If an outbreak of bluetongue were to occur in Ireland during the midge season, control and eradication of the disease could be difficult in the short term.
2 Are these animals pregnant?
Remember, infected pregnant animals can potentially pass the virus on to their unborn offspring in the womb which may not be detected until the offspring is born so pregnant animals pose an even higher risk than non-pregnant animals of inadvertently introducing BTV into the country. If the import is necessary, consider breeding the animal in Ireland post-importation.
3 Am I buying these animals from a reputable source?
Consult with your private veterinary practitioner before purchasing animals in other countries for advice on pre-import tests to prevent the introduction of a disease into your herd, flock or the country.
Obtain proof of vaccination and request any pre-export test results for any relevant diseases such as bluetongue before you import. A pre-export PCR test could be requested by the importing farmer as an additional precautionary measure.
Contact your local regional veterinary office (RVO) for advice on importation certification requirements and ensure that you have adequate facilities on the farm to isolate and house the animals once they arrive.
4 What can I do if I import animals once they arrive in Ireland?
Isolate the animals indoors in a clean shed away from the rest of the herd or flock.
Check that the animals have the correct identification and certification requirements.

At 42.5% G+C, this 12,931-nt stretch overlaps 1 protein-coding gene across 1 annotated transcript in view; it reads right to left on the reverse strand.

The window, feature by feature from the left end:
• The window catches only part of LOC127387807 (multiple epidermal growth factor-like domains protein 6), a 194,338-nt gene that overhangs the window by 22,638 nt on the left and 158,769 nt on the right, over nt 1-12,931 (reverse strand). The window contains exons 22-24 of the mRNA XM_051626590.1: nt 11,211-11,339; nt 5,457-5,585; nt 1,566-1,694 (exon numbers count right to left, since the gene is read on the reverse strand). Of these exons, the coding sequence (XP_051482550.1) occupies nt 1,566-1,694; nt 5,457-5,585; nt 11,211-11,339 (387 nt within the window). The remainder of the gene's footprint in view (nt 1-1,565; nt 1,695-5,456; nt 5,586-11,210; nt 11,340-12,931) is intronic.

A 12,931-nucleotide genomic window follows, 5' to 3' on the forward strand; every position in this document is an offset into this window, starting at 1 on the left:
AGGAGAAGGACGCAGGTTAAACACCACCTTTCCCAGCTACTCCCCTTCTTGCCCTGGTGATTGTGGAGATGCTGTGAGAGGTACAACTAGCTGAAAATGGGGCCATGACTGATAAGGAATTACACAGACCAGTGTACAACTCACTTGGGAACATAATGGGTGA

Ensure that they have access to clean, dry bedding, feed and water and contact your vet without delay if any animals appear unwell.
Contact your local RVO immediately once the animals arrive to arrange for the required post-import checks for diseases including bluetongue.
Early detection of the bluetongue virus is of key importance to controlling any potential outbreak.
Bluetongue is a notifiable disease, meaning there is a legal obligation for any suspect case to be reported to the Department of Agriculture. If you suspect the presence of bluetongue on your holding, contact your local RVO without delay (during office hours) or the National Disease Emergency Hotline on 1850 200 456 outside of office hours. The Department has a dedicated page on bluetongue: www.gov.ie/bluetongue.
An outbreak of bluetongue in Ireland would result in disease control zones of 150km radius being introduced, with movement and export restrictions applied to animals originating from within these zones. The loss of our bluetongue-free status could also affect our ability to trade with countries outside of the EU.
Mandatory vaccination of animals against bluetongue, which is not carried out in Ireland at present, may need to be introduced during an outbreak. Therefore, it is extremely important that anyone who intends to import animals that are susceptible to bluetongue considers and implements all preventative measures that they can to help keep Ireland free of bluetongue.